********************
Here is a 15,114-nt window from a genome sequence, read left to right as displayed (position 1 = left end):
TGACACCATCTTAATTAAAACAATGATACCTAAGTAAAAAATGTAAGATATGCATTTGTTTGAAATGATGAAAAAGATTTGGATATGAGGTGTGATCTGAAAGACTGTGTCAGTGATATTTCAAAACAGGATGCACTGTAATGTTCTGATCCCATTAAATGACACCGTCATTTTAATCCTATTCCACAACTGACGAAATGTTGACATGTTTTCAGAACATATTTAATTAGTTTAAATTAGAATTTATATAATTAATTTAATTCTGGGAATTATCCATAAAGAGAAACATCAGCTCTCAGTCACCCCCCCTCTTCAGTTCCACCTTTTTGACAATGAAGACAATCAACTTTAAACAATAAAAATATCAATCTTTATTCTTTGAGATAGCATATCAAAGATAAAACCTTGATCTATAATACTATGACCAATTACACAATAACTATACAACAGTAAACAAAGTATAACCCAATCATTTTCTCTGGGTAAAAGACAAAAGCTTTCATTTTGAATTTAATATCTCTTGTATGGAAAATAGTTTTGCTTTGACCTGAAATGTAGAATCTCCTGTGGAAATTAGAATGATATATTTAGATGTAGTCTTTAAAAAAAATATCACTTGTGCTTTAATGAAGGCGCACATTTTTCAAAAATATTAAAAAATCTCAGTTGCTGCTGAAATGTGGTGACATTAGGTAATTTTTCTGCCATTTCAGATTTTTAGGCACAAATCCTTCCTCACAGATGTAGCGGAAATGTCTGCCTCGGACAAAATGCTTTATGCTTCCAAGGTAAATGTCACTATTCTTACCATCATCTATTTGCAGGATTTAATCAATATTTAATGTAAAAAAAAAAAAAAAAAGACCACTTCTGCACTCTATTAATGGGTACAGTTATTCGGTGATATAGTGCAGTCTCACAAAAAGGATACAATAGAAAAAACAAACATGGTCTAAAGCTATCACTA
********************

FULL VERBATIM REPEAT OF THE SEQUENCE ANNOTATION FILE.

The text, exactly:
Here is a 15,114-nt window from a genome sequence, read left to right as displayed (position 1 = left end):
TGACACCATCTTAATTAAAACAATGATACCTAAGTAAAAAATGTAAGATATGCATTTGTTTGAAATGATGAAAAAGATTTGGATATGAGGTGTGATCTGAAAGACTGTGTCAGTGATATTTCAAAACAGGATGCACTGTAATGTTCTGATCCCATTAAATGACACCGTCATTTTAATCCTATTCCACAACTGACGAAATGTTGACATGTTTTCAGAACATATTTAATTAGTTTAAATTAGAATTTATATAATTAATTTAATTCTGGGAATTATCCATAAAGAGAAACATCAGCTCTCAGTCACCCCCCCTCTTCAGTTCCACCTTTTTGACAATGAAGACAATCAACTTTAAACAATAAAAATATCAATCTTTATTCTTTGAGATAGCATATCAAAGATAAAACCTTGATCTATAATACTATGACCAATTACACAATAACTATACAACAGTAAACAAAGTATAACCCAATCATTTTCTCTGGGTAAAAGACAAAAGCTTTCATTTTGAATTTAATATCTCTTGTATGGAAAATAGTTTTGCTTTGACCTGAAATGTAGAATCTCCTGTGGAAATTAGAATGATATATTTAGATGTAGTCTTTAAAAAAAATATCACTTGTGCTTTAATGAAGGCGCACATTTTTCAAAAATATTAAAAAATCTCAGTTGCTGCTGAAATGTGGTGACATTAGGTAATTTTTCTGCCATTTCAGATTTTTAGGCACAAATCCTTCCTCACAGATGTAGCGGAAATGTCTGCCTCGGACAAAATGCTTTATGCTTCCAAGGTAAATGTCACTATTCTTACCATCATCTATTTGCAGGATTTAATCAATATTTAATGTAAAAAAAAAAAAAAAAAGACCACTTCTGCACTCTATTAATGGGTACAGTTATTCGGTGATATAGTGCAGTCTCACAAAAAGGATACAATAGAAAAAACAAACATGGTCTAAAGCTATCACTA